June 22, 2014
Caney Services are planned this weekend for a Kansas soldier who was among those killed when a military transport plane crashed into an Alaska mountain more than 60 years ago.
Earlier this week, the Department of Defense released the identities of 17 people among the 52 people onboard the C-124 Globemaster, which crashed in 1952. The department was able to identify the victims after the glacier shifted two years ago, releasing the remains.
DNA testing in April confirmed the identity of Army Pvt. Leonard Kittle, who will be buried today next to his mother’s grave at the Sunnyside Cemetery in Caney, a town of about 2,100 people in southeast Kansas where Kittle was born and raised.
“We can put him to rest beside his mother,” said Kittle’s wife, Sandra Kozak, 79, of East Troy, Wisc. “She never believed he got on that plane. She thought he had amnesia and was living in Canada. She believed that till the day she died. There was no body, and she just couldn’t accept that.”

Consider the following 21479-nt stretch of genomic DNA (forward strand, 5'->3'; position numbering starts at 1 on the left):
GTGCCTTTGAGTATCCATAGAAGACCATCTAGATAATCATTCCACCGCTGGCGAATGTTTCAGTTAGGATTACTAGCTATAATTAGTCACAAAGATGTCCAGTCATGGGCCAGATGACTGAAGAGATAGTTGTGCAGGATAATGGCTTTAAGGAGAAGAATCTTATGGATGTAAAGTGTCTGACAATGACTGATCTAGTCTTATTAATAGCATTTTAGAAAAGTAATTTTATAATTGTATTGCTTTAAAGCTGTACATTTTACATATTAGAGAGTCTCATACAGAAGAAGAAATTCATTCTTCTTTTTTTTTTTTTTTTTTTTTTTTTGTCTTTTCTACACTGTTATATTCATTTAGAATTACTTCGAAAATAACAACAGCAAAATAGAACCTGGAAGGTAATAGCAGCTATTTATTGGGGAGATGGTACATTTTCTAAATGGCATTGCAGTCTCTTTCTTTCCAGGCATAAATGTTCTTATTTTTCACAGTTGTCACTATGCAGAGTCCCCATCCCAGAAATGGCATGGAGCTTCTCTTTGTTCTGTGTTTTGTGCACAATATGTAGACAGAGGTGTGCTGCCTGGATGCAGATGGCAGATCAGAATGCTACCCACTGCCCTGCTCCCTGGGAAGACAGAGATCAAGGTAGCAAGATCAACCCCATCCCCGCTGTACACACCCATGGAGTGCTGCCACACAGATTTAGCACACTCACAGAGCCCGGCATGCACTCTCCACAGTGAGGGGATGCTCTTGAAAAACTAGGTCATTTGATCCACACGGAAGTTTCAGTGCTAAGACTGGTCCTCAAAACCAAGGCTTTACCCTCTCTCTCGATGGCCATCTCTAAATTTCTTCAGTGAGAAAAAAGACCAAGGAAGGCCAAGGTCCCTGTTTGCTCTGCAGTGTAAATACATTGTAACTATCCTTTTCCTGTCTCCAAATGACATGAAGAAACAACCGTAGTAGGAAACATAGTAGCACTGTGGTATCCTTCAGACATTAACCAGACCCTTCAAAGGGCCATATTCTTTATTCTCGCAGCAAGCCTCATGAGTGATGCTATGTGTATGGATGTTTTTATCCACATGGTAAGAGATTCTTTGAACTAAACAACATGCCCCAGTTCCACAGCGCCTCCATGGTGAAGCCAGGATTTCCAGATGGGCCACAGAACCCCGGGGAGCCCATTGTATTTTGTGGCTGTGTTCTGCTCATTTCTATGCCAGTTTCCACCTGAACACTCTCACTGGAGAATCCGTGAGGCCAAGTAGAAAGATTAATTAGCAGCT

Kittle’s sister, Beatrice Crawford, 82, has often wondered about the death of her brother, who was two years older.
“I feel like his soul has been circling up around that mountain all these years waiting to come home,” she said.
Before the plane crash, Kittle had spent four weeks in Caney to see his newborn daughter, Linda, and to be with Sandra, who was 17 and still in school.
Crawford said news of the crash devastated Kittle’s parents, who didn’t celebrate Christmas for five years.
“They weren’t the same,” Crawford said. “Years after that, they were still hurting.”
Sandra Kozak said when the Army called her two years ago to tell her remnants of the plane had been located, she thought it was a scam. But the wreckage had been spotted on June 10, 2012, by an Army National Guard helicopter. Remains were shipped to labs in Hawaii. Family members submitted DNA samples for testing.
Kittle’s casket was flown with an Army honor guard to Tulsa on Thursday and escorted to Caney by Oklahoma Patriot Guard motorcycle riders. The casket will be escorted to the Sunnyside Cemetery by American Legion and Patriot Guard riders.
Originally published at: http://www.baldwincity.com/news/2014/jun/22/kansas-soldier-killed-1952-plane-crash-brought-hom/